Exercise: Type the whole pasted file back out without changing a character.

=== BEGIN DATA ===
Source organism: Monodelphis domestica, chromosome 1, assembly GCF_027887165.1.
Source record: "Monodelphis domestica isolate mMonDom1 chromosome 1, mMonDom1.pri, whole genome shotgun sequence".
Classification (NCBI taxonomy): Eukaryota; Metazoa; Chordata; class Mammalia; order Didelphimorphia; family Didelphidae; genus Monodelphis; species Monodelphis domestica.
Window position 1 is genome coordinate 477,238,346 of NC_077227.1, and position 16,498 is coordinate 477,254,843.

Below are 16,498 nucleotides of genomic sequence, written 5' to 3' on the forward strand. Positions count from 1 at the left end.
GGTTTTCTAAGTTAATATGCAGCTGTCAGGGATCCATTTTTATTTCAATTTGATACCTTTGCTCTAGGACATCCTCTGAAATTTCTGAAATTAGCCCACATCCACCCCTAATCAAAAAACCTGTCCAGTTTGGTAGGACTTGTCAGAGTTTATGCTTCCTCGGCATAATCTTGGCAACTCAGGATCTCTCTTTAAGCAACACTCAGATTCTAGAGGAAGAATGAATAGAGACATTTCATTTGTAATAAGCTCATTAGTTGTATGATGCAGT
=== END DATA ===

Source organism: Monodelphis domestica, chromosome 1, assembly GCF_027887165.1.
Source record: "Monodelphis domestica isolate mMonDom1 chromosome 1, mMonDom1.pri, whole genome shotgun sequence".
Classification (NCBI taxonomy): Eukaryota; Metazoa; Chordata; class Mammalia; order Didelphimorphia; family Didelphidae; genus Monodelphis; species Monodelphis domestica.
Window position 1 is genome coordinate 477,238,346 of NC_077227.1, and position 16,498 is coordinate 477,254,843.

Below are 16,498 nucleotides of genomic sequence, written 5' to 3' on the forward strand. Positions count from 1 at the left end.
GGTTTTCTAAGTTAATATGCAGCTGTCAGGGATCCATTTTTATTTCAATTTGATACCTTTGCTCTAGGACATCCTCTGAAATTTCTGAAATTAGCCCACATCCACCCCTAATCAAAAAACCTGTCCAGTTTGGTAGGACTTGTCAGAGTTTATGCTTCCTCGGCATAATCTTGGCAACTCAGGATCTCTCTTTAAGCAACACTCAGATTCTAGAGGAAGAATGAATAGAGACATTTCATTTGTAATAAGCTCATTAGTTGTATGATGCAGT